Plus, you gotta love the history splayed out here (though not in chronological order). For example, you have Duane singing on a couple lighthearted cuts from his 1969.02 sessions with Berry Oakley at Muscle Shoals, a month before the Allman Brothers Band was born. I say "lighthearted," but at one point in "Happily Married Man," Duane seems to about to choke on what perhaps is the true tragedy of the situation, before getting the wind back in his sails, so to speak--or carefree bluster, rather--and rollicking out. It must be admitted, though, that this one never got its guitar solo overdubbed in the middle!
This album shows well the wide range of Duane's talents as a session man, from the Delta blues of "Come On in My Kitchen" with Delaney and Bonnie to the funky soul jazz of "Push Push" with Herbie Mann--and a ton of R&B in between. I'm not convinced that all that guitar on Otis Rush's "You Reap What You Sow" isn't Otis, though--I've found the Otis tape, and all the soloing is Otis (97% sure).
Would this be the number one Duane album--to take to Mt. Desert Island, Maine, or to give to an Allman Brothers neophyte, or to give instead of chocolates next Valentine's Day--before =At Fillmore East= or, say, =An Anthology=? Or =Layla=?! Probably not, but you gotta have it, and so do they.
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3 of 3 people found the following review helpful
5.0 out of 5 stars better than the first, October 28, 2005
This review is from: Anthology 2 (Audio CD)
Even now listening to the two anthologies, it's hard to believe the second is stronger than the first. The session work digs deeper into obscurity, and finds more unique cuts and the ABB material is less obvious.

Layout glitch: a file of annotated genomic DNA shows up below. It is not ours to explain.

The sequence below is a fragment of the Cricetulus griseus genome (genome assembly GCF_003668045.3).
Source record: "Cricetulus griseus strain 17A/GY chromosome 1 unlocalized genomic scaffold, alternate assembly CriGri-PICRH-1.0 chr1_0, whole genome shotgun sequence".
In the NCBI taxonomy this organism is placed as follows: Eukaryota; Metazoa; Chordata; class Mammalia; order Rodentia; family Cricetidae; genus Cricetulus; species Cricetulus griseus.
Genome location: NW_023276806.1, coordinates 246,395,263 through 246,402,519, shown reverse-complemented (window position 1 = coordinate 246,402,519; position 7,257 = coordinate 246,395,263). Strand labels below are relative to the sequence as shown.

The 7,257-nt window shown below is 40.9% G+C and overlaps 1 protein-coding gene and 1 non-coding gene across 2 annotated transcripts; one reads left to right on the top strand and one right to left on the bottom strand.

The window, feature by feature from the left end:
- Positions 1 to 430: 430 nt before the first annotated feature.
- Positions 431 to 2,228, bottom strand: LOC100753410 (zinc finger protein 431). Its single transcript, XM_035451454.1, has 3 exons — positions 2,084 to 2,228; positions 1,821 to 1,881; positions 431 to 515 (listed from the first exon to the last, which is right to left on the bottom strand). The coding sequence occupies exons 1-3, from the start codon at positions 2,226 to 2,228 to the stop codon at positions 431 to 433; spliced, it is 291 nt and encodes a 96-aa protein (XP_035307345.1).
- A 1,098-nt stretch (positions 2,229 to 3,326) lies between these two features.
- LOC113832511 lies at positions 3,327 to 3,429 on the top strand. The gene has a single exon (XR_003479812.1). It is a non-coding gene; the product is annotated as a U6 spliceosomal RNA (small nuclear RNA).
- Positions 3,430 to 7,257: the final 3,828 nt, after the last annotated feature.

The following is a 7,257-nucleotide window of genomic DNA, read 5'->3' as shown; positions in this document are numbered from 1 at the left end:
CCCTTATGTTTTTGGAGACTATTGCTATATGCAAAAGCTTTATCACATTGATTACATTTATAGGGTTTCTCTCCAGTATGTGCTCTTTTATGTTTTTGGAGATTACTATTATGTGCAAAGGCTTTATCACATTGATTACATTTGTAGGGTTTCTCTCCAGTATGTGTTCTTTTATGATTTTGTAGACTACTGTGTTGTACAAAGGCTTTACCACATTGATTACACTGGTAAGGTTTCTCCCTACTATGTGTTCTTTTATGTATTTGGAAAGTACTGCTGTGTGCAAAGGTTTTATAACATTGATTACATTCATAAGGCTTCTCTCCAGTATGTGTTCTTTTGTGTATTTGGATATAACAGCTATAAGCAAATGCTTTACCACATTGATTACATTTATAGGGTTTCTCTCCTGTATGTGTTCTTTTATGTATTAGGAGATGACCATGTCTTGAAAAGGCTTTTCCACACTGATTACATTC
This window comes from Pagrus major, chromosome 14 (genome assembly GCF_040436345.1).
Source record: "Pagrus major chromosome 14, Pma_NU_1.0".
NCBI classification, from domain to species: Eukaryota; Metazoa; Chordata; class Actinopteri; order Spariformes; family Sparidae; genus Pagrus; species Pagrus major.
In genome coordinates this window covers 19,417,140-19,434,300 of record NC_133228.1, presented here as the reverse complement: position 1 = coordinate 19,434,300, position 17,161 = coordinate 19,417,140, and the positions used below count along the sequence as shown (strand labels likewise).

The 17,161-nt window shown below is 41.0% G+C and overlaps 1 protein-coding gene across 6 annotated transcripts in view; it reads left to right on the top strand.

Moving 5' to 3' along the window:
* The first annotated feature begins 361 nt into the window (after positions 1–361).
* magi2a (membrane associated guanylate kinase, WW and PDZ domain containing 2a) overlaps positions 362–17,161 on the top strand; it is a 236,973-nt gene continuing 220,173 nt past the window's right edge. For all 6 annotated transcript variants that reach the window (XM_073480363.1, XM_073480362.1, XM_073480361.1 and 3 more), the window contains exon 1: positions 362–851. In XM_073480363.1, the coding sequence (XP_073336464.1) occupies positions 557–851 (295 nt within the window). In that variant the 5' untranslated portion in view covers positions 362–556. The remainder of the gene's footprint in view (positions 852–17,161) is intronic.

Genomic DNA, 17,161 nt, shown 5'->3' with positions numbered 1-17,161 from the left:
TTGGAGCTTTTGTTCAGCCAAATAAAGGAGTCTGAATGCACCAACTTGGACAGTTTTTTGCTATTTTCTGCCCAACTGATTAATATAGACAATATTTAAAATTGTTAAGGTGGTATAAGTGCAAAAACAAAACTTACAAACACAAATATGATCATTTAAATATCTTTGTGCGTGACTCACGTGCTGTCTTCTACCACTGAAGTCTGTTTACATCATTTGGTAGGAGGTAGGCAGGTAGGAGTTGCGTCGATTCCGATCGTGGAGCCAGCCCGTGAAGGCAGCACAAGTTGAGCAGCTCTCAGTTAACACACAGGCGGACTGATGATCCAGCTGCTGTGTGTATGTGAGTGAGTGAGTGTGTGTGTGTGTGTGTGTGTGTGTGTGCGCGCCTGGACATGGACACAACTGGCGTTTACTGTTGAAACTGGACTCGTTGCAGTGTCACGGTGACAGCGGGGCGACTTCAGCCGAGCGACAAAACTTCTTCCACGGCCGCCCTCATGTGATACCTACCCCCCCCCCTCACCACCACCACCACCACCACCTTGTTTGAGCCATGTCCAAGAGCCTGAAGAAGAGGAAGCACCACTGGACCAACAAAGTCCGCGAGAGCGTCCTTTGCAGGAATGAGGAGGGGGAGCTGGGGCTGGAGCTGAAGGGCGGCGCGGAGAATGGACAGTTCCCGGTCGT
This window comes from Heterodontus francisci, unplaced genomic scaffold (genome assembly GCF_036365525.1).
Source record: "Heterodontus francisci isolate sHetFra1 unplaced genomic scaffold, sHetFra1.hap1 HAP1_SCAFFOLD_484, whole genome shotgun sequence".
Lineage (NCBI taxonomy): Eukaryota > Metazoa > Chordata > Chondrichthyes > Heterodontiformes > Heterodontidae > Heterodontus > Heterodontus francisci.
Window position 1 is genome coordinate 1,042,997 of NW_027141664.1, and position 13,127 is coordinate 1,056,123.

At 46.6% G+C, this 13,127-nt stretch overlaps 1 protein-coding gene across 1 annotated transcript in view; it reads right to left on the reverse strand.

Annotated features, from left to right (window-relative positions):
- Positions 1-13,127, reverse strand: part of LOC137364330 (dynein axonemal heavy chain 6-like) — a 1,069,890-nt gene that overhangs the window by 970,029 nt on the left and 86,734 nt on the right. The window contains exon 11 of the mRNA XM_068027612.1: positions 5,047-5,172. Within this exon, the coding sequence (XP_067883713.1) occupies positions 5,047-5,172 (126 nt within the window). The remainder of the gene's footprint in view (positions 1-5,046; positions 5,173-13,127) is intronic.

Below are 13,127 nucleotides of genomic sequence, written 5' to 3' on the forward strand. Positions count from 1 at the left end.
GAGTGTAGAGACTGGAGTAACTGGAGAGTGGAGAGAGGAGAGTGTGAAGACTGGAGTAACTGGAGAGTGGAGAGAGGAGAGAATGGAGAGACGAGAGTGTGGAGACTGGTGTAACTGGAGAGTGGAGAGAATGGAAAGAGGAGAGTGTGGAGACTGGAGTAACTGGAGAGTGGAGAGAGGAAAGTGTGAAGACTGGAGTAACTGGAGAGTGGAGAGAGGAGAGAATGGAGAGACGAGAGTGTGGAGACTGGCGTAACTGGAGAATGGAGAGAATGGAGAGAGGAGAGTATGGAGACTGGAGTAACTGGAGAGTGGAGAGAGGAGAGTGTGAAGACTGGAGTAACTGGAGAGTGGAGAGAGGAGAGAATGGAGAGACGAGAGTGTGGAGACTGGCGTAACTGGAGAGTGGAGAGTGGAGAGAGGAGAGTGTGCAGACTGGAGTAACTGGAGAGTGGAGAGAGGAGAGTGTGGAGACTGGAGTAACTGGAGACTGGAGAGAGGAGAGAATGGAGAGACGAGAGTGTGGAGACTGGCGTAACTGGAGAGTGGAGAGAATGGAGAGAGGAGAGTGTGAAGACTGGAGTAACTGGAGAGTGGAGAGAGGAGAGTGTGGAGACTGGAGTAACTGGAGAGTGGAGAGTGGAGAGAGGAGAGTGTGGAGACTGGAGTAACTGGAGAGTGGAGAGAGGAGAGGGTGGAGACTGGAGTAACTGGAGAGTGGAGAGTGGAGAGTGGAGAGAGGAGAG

The set opens with one of two self penned DA songs that I am aware of (Little Martha being the other). Obviously an incomplete track waiting for Brother Duane to come back and cut the guitar solo, it is outrageously funny with a solid kick musically. Again, session work with King Curtis and the Queen of Soul are included as well as a romp with Ronnie Hawkins through matchbox. The call and resonse between DA's guitar and King Biscuit Boy on harp (not to mention the incomparable Eddie Hinton on guitar) is a thing of beauty.

Other highlights include excellent slide on Dr. John's Walk on Gilded Splinters and Come on Into My Kitchen with Delaney and Bonnie, and a stretch into Jazz on Herbie Mann's Push Push, Also included is a really sweet Hourglass outtake, Been Gone Too Long that shows that Gregg was a great soul singer as a teenager and Duane knew just where to put the fill. The ABB songs are led by a version of Dimples from Ludlow Garage. (This was the first time many of us realized there was the possibility of significant archival material of high quaility)

Essential listening for the best of the best of the guitar players
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Anthology 2
Anthology 2 by Duane Allman (Audio CD - 1990)